Also with 3 town councils and 27 parish councils across the District, the committee feel that Local Groups, again backed by SDSAF, would make us even more effective in gathering and distributing news and information as well as being an effective local lobbying group.  Local knowledge and understanding is often very local indeed and Local Groups might better deliver what SDSAF is trying to do across the District.  With Members all over the District, we want to recruit more could you spread the word where you live?  Could you deliver a few newsletters to Members and to non-Members encouraging them to join?  We need SDSAF Local Agents!  Contact Roger Bryan, our Chairman.


Sarah and Gadge of Boomerang

We had a very good meeting at Edenbridge in March but we clashed with an Edenara gathering and missed out on many of the people we hoped to meet.  If we had had a Local Group in Edenbridge, there would not have been a clash!

Sarah Pearson and Gadge Barker told us about the Boomerang project.  This is a brilliant idea and reminds me of the baby sitting points system that was popular all those years ago!  Basically, you offer your time and expertise to Boomerang and you can ask them for help for something you need.  So, for example, if you are quite good at wallpaper hanging but not so good at shortening a pair of trousers, tell Boomerang that you want to offer some hours of paperhanging, bank the hours that you have given and trade them in for some help with the hems.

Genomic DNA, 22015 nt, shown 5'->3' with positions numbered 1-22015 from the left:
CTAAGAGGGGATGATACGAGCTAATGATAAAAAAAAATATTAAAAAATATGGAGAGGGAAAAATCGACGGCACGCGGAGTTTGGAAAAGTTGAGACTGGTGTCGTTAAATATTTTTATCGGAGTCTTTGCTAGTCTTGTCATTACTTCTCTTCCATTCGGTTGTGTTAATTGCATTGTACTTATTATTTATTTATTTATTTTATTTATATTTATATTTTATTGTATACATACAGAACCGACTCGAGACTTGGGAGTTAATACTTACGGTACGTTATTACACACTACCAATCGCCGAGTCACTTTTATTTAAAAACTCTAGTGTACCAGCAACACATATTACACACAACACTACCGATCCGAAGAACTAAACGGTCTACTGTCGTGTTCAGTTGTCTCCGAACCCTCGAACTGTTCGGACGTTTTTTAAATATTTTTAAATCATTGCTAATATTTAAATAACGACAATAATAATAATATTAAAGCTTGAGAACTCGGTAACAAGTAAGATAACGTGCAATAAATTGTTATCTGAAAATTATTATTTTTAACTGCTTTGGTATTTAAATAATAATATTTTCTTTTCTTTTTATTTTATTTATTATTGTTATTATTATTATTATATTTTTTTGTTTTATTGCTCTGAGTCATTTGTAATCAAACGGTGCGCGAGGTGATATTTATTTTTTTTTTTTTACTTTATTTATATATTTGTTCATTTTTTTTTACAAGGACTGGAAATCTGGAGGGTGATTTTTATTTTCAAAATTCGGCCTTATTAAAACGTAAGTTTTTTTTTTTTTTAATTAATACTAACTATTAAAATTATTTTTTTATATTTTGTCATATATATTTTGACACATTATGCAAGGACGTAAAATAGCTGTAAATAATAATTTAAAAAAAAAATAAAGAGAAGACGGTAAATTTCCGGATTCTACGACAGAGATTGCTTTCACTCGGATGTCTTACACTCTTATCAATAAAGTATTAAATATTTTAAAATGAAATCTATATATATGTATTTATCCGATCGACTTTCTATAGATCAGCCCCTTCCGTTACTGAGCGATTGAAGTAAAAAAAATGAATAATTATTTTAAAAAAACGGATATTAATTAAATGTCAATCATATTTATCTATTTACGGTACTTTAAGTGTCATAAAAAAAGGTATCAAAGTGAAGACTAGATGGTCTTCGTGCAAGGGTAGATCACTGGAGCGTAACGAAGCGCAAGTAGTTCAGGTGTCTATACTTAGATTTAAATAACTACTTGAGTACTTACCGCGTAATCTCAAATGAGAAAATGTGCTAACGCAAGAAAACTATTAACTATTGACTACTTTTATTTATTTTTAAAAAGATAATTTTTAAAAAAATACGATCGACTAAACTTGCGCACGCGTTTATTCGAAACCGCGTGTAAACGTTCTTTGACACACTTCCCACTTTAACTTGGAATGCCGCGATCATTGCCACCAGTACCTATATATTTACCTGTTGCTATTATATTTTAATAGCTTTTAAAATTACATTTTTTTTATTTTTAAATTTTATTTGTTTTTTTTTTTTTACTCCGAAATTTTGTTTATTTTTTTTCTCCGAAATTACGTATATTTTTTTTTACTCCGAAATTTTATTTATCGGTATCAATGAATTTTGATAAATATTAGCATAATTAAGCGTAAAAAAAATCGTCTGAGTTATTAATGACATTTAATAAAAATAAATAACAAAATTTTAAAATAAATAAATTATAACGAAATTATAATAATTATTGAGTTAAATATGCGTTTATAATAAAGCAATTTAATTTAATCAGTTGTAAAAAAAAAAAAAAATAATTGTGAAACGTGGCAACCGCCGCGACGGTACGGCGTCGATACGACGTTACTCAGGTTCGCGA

Of course, it depends on who can offer what skills and there’s more to the scheme than I have room for here.  So

Michael Smith

what could you offer?   Call Sarah or Gadge on 01732 74 94 00.

We also had some very good Fire Safety Michael Smith advice from Michael Smith of Kent Fire and Rescue who would be very happy to install smoke alarms and give you advice on making sure your property is safe from fire risks.  In 2011, their people attended an astonishing 17,736 incidents – don’t be one, call 01622 69 21 21 and ask for Community Safety.


Getting to the Hospital, the Doctor’s or to Other Health Services -  A Special report on the Transport to Hospital Survey being conducted by SDSAF Vice Chairman, Merilyn Canet

 By April 2012, we had received over 140 replies to the SDSAF survey form on how we get to hospitals and other health services.  The concerns expressed are summarised here along with some views on what could happen next and some conclusions.



1        Hospital transport        Traditional Hospital Transport has been greatly reduced without our being informed that this was to happen. Medical Practices and Sheltered Housing Scheme Managers did not know of these changes until they tried to arrange transport for elderly, ill and vulnerable people, and were refused help.

2a      Travel Planning             Tunbridge Wells Pembury Hospital – a centre of excellence which cost many millions to build had no travel plan or 106 agreement for Sevenoaks, Edenbridge or the villages in between.

2b      There has been inadequate planning of how the Patients, many of whom are elderly, non-drivers, chronically sick or on low incomes, will get to the services,. Younger family members (if there are any) may live at a distance, if in work may be reluctant or unable to take time off for fear of losing their employment.